But it works. It is commercially successful. And the blame can be laid fairly and squarely at the feet of the consumer. This is not to exonerate the purveyors of sloppy or partisan reporting of their transgressions against the main principles of traditional journalism. But it remains the case that they, their sub-editors, editors and producers are all only part-players in the greater drama. So while all of us frustrated and disappointed with the current dire state of journalism may bemoan that fact, I remain convinced that the finger of blame must be pointed where it deserves to be. Rather than advocating a new manifesto to govern the practise of objective journalism I really do think the first step has to be at grass roots. For without a sea change in the apathetic, naive, ignorant, isolationist and trivia-obsessed attitudes of Joe Public the environment will remain too poisonous to allow a reformed journalism to blossom and flourish.

Overlapping interests

Charles Sanson write in:
I have only one major objection: the underlying assumption that the degredation of journalism has something to do with its absorption of a conservative agenda. I'm not conservative, and I'm highly partisan, but it's clear to me that conservatives have no monopoly on bad journalism.

Plus, if the revolt is to be successful, the left AND the right are going to have to put some of their differences aside to confront the big media monoliths. And we all know that some of the most vociferous critiques of the mass media are levelled by right wingers and conservatives. On my blog I've spent a great deal of time attempting to show that the demands and interests of the left and the right (both of which are marginalized in the mainstream press) overlap on some of the most important issues of the day, and media reform is not the least important among them. When the FCC voted last year to ease restrictions on media ownership, Congress acted almost immediately to criticize the ruling because groups across the political spectrum immediately rose up to voice stringent disapproval of the FCC ruling. The NRA and conservative Christian radio groups suddenly found themselves allied with the likes of Pacifica Radio media activists, anti-globalists and left wing anti-corporatists.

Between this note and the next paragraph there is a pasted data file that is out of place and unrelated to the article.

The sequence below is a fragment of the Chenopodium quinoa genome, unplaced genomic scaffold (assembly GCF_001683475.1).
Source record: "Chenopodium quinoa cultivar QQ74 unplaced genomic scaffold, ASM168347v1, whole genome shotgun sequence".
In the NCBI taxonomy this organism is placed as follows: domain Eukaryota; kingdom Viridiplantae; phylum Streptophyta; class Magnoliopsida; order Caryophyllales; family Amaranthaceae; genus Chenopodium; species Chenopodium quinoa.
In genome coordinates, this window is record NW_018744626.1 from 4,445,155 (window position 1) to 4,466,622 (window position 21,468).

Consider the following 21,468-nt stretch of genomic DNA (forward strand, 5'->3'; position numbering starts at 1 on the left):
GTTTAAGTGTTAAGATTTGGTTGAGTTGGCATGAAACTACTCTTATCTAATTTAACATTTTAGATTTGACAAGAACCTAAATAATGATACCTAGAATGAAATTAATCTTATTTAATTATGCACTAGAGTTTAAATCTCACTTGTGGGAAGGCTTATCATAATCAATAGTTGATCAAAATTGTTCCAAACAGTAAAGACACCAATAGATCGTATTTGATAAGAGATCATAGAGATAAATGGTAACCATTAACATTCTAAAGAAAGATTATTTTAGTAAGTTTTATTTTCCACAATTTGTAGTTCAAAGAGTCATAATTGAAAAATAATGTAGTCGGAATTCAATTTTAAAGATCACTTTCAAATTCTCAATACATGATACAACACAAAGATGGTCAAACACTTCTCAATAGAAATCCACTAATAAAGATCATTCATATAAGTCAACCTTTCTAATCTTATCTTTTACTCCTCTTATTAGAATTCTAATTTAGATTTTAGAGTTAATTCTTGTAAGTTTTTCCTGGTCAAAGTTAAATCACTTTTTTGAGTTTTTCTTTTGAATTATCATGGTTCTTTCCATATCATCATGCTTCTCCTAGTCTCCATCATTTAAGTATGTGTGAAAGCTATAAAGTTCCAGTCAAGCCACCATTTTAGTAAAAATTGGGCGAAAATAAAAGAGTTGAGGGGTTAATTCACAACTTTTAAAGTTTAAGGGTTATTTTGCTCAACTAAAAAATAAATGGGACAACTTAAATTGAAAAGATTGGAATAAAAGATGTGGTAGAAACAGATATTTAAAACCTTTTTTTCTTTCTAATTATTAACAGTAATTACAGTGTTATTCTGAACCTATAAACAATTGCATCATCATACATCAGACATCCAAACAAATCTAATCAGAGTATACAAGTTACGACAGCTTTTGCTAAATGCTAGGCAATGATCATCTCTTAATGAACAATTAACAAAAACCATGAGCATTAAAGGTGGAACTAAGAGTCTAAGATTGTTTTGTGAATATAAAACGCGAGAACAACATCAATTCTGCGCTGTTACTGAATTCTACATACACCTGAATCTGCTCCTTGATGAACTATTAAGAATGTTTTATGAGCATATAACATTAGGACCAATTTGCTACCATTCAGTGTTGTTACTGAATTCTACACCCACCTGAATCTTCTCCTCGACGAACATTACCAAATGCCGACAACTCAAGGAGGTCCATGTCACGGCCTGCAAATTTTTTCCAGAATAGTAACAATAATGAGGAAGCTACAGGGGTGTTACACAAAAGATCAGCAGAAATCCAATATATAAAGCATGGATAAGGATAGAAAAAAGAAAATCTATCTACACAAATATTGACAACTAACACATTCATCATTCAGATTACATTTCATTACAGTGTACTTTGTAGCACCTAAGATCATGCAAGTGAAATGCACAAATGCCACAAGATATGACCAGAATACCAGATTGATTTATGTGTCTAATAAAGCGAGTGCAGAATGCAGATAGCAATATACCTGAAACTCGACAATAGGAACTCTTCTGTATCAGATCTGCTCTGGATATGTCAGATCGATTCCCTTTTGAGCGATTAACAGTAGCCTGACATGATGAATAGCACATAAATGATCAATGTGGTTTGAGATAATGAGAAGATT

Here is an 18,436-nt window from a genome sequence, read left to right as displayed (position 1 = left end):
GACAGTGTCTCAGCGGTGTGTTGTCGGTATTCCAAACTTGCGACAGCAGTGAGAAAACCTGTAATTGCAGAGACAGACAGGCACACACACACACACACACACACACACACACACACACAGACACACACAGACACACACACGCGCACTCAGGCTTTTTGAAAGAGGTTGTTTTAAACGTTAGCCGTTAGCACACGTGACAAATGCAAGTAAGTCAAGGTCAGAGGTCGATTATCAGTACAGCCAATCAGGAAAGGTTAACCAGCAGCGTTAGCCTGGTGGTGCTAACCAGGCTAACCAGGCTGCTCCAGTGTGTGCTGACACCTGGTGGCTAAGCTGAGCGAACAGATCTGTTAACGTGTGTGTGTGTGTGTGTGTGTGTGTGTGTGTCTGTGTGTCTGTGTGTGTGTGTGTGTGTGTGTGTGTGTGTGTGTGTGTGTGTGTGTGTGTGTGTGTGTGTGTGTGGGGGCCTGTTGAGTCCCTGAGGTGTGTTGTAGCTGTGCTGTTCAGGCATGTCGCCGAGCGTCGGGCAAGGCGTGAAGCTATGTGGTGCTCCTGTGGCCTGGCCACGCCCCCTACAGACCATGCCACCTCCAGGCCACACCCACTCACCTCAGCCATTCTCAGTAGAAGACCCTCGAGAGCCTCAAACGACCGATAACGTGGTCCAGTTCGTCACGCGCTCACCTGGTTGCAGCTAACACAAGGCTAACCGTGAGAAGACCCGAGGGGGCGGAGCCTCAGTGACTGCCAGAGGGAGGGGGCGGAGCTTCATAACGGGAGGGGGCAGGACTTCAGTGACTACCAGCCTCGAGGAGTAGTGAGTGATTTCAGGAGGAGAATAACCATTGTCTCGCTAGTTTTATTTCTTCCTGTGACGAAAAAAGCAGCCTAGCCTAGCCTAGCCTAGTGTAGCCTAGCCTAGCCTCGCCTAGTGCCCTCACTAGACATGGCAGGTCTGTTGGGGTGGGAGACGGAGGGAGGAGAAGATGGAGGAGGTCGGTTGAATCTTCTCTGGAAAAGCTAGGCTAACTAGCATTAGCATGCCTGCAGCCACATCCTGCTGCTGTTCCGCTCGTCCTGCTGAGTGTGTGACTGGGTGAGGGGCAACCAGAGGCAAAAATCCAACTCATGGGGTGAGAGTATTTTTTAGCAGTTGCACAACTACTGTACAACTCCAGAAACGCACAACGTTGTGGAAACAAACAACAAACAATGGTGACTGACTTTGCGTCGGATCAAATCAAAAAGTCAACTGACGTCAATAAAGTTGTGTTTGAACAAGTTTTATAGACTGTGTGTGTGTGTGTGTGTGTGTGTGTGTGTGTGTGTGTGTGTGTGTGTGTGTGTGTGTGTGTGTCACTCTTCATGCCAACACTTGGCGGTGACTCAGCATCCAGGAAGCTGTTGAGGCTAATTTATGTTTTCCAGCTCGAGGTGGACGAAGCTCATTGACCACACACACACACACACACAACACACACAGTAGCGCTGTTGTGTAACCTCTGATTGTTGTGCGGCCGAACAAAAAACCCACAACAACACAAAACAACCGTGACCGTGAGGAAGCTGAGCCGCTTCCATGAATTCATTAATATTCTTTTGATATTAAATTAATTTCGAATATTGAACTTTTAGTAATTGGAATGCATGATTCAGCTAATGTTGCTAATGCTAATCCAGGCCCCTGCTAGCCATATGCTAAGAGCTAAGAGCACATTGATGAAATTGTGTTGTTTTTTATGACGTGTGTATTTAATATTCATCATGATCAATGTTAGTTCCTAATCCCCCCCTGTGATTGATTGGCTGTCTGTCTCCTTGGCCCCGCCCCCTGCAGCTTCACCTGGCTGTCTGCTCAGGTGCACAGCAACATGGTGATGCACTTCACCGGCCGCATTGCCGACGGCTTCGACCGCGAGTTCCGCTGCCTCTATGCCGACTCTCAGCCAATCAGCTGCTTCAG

I think if you were to substitute references to the two-party system or the political mainstream for what you basically term "conservative influence," your critique would not only be more accurate, it would not automatically alienate conservatives who would otherwise agree with your overall point.

Some Ivan Weissdom

Ivan Weiss writes in from Vashon Island:
I read the entire manifesto. Having spent most of my life in daily newspaper journalism, most of it rang true to me. Since I read your blog every day, I know where you're coming from with this.

Rather than respond to all of it point by point, please let me offer a couple of things to think about. Hopefully these will clarify and refine the message somewhat.

1) In discussing the role and the potential of the blogosphere, you danced all around the central point, but never nailed it. Each mass media outlet is "one-to-many" communication. Blogs are "many-to-many" communication. In mass media, the feedback channels are constricted. In blogs, they are wide open. The "many-to-many" nature of the blogs gives them the "self-correcting" nature you referred to.

There's nothing new about the term "many-to-many," of course. I mention it because of the effect I have seen it have on people who haven't heard it before. I can almost see the light bulb going on over their heads as they begin to comprehend what it means,and where it might go.

2) It means democratization of news gathering and news analysis. It means real and serious competition for the mass media. It is making manifest, in relative warp speed, the full flowering of the process described in Daniel Boorstin's "The Americans: The Democratic Experience," and R. Buckminster Fuller's "Utopia or Oblivion" (both highly recommended).

3) Boorstin also described the process in the volume that preceded "The Democratic Experience," "The Americans: "The National Experience," in which he presented an irrefutable case for the American genius for ad hoc social organization. I do not know if you have read this book, but your call to action is in this grand tradition.

4) Boorstin again. If you haven't already, please read "The Image," in which he rails against made-up shit (he calls it "pseudo-event") which is created as an abstraction, or a derivative, and covered as if it were real news. In this scenario, celebrity becomes its own reason for existence, which you allude to. This book was written in the mid-sixties (!) Thirty years later, I was still getting blank stares from newspaper editors when I told them they were wasting too much time on pseudo-events.

I blog on Daily Kos. I am not interested in being a gatekeeper, even though that's exactly what I was in 30-plus years on the wire desk at the Seattle Times. And I'm not interested in pontificating about events in Iraq or in Washington DC.

I'm here in Seattle, and there's plenty to write about that I see and hear and participate in first-hand. somebody needs to observe. There are enough people out there who just bloviate. I like to think I know where what I see and hear fits in the big picture, and that I know who my audience is.

Scoring lots of points

Bob Snodgrass writes in from Pasadena:
I'm very impressed with your manifesto. It can and should be shortened and improved. Many of the comments were excellent, including Burt Humburg's comments. My experiences as a Dean worker are relevant: The Deanies bogged down in November & December with blogging, mutual admiration and Internet communications, which just don't reach enough people. Quite a few of my college classmates, for example, either have no Internet access at all or their Internet life is limited to checking email once a week.